Nonprofit quietly working to help city achieve economic goals

ELLSWORTH —It may not be very visible, but the Ellsworth Business Development Corp. (EBDC) is here and working. That was the message from board members presenting to councilors at a meeting on Monday evening.

“EBDC is a collaborator, not a competitor,” said Board Chairman John Fitzpatrick. “A resource to help implement economic development strategy.” The organization is an independent nonprofit created in 2013 to help the city achieve some of its economic goals, leveraging grants and funds not available to cities, without being forced to conduct proceedings in the public eye.

“We are able to work outside of the municipal constraints,” said Fitzpatrick. “We can work out and have private discussions with developers without making the public record. There’s a lot of folks that are interested in coming into the city but don’t want to let their intentions be known early on. That’s where EBDC can come in and have those discussions in confidence, while all the while following the city’s leads and the city’s goals.”

The group has spearheaded projects ranging from the development of the city’s broadband infrastructure to the opening of the Union River Center for Innovation and is currently in the midst of helping raise funds to repair or replace the Hancock County Technical Center. School officials say they have been frustrated with the 40-year-old building’s limitations for some time, and EBDC board members felt they could find a way to fix the space (or replace) faster than going through the state’s process, which can take years.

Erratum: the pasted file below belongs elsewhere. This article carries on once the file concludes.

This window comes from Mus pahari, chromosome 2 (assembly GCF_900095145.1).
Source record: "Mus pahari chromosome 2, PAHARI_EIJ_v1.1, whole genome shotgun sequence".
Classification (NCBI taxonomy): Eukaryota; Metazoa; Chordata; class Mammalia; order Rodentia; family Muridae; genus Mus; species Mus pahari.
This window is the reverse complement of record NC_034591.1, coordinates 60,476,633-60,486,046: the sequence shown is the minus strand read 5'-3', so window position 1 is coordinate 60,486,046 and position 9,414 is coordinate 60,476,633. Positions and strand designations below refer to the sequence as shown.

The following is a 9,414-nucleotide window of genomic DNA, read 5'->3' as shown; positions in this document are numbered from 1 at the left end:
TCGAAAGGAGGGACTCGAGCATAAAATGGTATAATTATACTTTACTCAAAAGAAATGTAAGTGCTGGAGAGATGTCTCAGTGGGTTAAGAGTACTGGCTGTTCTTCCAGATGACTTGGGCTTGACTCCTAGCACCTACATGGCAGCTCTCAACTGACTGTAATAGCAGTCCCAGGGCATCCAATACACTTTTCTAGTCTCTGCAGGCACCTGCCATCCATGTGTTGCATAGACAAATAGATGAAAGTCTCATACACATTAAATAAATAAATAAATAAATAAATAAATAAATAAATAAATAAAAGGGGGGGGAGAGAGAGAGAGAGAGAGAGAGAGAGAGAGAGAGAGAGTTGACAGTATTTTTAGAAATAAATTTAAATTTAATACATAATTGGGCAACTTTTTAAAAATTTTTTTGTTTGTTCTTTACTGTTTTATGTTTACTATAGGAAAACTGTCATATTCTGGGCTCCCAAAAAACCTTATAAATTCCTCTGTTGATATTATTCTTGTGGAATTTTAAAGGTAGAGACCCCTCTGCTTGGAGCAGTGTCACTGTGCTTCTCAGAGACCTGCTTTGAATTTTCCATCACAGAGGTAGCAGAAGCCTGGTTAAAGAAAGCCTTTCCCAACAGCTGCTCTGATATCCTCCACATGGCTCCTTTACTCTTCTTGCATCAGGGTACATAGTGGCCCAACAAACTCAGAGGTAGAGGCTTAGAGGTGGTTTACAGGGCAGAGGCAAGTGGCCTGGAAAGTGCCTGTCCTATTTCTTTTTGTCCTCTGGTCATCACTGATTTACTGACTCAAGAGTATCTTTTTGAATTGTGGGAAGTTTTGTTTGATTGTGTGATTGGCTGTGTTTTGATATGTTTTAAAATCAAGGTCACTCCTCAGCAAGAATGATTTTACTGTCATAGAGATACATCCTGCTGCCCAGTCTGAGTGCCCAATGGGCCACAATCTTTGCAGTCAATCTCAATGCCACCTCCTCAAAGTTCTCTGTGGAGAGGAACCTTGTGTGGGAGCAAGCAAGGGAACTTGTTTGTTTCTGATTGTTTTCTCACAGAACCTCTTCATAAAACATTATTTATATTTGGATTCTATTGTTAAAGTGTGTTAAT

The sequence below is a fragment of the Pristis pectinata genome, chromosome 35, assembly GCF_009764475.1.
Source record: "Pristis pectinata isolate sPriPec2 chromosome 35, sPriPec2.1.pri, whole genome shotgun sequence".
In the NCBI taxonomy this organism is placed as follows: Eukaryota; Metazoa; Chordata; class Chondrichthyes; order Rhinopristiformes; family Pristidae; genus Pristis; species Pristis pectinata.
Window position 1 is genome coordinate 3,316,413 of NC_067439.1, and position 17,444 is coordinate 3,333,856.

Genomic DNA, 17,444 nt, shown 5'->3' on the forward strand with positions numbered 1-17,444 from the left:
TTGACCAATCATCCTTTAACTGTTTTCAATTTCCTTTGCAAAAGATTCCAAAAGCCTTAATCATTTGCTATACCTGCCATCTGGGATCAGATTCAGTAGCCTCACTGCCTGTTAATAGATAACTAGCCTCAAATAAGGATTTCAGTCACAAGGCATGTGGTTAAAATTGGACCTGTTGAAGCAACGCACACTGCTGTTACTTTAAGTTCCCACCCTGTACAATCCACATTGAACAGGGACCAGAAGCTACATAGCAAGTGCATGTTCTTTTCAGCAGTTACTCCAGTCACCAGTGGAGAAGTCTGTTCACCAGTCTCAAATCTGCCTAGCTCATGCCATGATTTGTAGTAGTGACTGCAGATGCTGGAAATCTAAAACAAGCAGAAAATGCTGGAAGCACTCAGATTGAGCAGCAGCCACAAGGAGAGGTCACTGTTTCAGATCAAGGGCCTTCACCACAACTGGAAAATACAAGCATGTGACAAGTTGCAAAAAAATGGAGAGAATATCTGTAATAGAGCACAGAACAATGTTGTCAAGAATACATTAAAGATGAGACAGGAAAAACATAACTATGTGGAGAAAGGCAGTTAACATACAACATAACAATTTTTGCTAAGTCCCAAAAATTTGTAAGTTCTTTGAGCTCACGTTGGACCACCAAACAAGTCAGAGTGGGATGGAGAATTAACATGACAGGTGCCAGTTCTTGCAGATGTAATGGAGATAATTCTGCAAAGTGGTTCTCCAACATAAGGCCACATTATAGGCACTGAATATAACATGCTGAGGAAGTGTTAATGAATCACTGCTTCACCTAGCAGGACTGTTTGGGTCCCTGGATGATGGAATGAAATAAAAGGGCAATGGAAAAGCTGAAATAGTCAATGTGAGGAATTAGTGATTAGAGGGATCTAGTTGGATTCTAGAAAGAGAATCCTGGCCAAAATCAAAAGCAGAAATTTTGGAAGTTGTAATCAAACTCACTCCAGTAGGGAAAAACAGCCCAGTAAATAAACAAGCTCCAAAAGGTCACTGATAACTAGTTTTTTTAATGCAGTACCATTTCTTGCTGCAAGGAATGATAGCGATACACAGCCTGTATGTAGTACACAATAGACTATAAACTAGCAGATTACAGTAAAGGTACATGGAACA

The goal is to create a “recruiting pipeline” that can help fill jobs in the area “while also providing the opportunity for good-paying employment for future generations,” said Fitzpatrick.

“It’s really that long-term strategic thinking about providing opportunities for our graduating seniors,” said Council Chairman Dale Hamilton.

Public records show the group had just shy of $93,000 in assets as of November last year. The board is run by volunteers who are not financially compensated for their time, according to records.

The nonprofit has nine official board members, said Fitzpatrick, with backgrounds in fields ranging from law and finance to retail and health care, as well as ex-officio members, among them recently retired City Manager David Cole and City Councilor John Phillips. Apart from Fitzpatrick, board members include Tony McKim, CEO of The First, John Ronan, president of Northern Light Maine Coast Hospital, Curtis Simard, CEO of Bar Harbor Bank & Trust, Micki Sumpter, director of the Mount Desert Chamber of Commerce, Teri Sargent Smith, co-owner of Sargent Real Estate, Jake Taylor, vice president of Wallace Events, Kevin Tesseo, executive vice president of Darling’s, and Renee Kelly, assistant vice president for innovation and economic development for the University of Maine. Three new board members — Michelle Beal, Matt Boles and Michele Francis — will be coming on to the board in October, said Fitzpatrick.

“A group of high-achieving, results-oriented individuals,” said Fitzpatrick.

Kate Cough

Kate Cough

Digital Media Strategist
Kate is the paper's Digital Media Strategist, responsible for all things social, and the occasional story too! She's a former reporter for the paper and can be reached at: [email protected]
Kate Cough

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